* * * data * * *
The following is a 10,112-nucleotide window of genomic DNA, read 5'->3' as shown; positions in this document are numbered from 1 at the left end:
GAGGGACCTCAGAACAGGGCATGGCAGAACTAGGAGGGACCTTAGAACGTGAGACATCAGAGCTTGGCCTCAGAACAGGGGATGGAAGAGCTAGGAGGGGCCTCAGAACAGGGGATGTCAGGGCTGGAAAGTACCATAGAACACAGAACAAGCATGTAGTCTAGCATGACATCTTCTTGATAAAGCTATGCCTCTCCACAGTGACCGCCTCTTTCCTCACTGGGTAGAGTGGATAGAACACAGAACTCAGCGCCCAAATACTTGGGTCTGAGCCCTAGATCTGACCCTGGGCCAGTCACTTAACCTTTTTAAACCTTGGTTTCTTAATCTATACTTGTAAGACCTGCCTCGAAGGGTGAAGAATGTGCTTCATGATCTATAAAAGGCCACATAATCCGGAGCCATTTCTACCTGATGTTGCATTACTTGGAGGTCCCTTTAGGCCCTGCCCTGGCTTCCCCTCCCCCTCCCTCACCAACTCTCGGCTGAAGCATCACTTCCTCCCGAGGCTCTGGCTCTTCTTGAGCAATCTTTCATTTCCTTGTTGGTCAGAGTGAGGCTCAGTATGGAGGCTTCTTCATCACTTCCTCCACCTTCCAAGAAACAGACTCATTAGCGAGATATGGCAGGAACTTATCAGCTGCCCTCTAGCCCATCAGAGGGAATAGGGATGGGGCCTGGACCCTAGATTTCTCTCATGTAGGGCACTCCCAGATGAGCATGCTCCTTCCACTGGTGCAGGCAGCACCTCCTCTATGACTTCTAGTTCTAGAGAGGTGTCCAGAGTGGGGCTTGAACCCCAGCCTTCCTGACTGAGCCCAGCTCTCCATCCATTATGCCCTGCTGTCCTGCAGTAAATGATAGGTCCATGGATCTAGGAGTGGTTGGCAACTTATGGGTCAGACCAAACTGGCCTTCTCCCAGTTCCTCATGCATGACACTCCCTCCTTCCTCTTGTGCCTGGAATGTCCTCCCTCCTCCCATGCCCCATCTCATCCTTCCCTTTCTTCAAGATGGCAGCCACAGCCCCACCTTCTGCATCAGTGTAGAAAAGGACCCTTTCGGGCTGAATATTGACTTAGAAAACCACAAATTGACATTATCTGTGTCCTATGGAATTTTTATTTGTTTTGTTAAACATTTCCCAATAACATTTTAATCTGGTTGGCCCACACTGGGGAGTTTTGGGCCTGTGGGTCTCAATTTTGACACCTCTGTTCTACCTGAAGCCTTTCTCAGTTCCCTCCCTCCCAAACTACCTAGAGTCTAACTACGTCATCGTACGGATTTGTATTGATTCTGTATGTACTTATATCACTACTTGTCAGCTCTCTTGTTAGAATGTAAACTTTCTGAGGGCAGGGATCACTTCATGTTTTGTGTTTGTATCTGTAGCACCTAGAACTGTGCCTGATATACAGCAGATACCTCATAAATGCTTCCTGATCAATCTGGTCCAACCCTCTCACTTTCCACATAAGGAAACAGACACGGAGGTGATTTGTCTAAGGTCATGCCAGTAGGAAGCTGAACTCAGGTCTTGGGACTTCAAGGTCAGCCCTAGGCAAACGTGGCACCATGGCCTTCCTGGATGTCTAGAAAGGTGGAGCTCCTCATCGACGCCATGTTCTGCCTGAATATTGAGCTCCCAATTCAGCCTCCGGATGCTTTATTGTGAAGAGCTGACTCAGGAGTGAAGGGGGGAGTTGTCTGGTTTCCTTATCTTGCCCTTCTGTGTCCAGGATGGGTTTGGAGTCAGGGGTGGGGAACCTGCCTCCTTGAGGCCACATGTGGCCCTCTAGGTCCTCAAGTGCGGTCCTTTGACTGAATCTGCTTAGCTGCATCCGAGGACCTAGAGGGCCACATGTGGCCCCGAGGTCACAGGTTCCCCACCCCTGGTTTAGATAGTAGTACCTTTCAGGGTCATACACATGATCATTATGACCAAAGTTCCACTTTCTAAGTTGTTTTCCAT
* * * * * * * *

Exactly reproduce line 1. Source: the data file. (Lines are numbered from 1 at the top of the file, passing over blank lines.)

The following is a 10,112-nucleotide window of genomic DNA, read 5'->3' as shown; positions in this document are numbered from 1 at the left end: